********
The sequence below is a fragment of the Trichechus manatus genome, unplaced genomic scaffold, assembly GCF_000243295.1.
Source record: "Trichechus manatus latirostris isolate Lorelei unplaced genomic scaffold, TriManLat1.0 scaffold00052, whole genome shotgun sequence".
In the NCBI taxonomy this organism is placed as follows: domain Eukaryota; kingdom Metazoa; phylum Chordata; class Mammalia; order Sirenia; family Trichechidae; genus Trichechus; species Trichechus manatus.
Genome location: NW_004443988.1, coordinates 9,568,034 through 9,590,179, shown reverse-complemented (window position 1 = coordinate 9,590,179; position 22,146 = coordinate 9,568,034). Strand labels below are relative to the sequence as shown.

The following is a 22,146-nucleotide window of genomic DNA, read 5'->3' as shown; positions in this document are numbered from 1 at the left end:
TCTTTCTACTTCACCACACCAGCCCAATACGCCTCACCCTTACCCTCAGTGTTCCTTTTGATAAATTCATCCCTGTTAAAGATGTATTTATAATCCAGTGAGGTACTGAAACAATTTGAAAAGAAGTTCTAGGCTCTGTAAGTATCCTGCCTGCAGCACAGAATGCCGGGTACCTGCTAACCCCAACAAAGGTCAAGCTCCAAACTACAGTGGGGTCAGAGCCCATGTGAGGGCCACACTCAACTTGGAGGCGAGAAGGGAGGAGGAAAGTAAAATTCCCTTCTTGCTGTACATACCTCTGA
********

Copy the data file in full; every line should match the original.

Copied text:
The sequence below is a fragment of the Trichechus manatus genome, unplaced genomic scaffold, assembly GCF_000243295.1.
Source record: "Trichechus manatus latirostris isolate Lorelei unplaced genomic scaffold, TriManLat1.0 scaffold00052, whole genome shotgun sequence".
In the NCBI taxonomy this organism is placed as follows: domain Eukaryota; kingdom Metazoa; phylum Chordata; class Mammalia; order Sirenia; family Trichechidae; genus Trichechus; species Trichechus manatus.
Genome location: NW_004443988.1, coordinates 9,568,034 through 9,590,179, shown reverse-complemented (window position 1 = coordinate 9,590,179; position 22,146 = coordinate 9,568,034). Strand labels below are relative to the sequence as shown.

The following is a 22,146-nucleotide window of genomic DNA, read 5'->3' as shown; positions in this document are numbered from 1 at the left end:
TCTTTCTACTTCACCACACCAGCCCAATACGCCTCACCCTTACCCTCAGTGTTCCTTTTGATAAATTCATCCCTGTTAAAGATGTATTTATAATCCAGTGAGGTACTGAAACAATTTGAAAAGAAGTTCTAGGCTCTGTAAGTATCCTGCCTGCAGCACAGAATGCCGGGTACCTGCTAACCCCAACAAAGGTCAAGCTCCAAACTACAGTGGGGTCAGAGCCCATGTGAGGGCCACACTCAACTTGGAGGCGAGAAGGGAGGAGGAAAGTAAAATTCCCTTCTTGCTGTACATACCTCTGA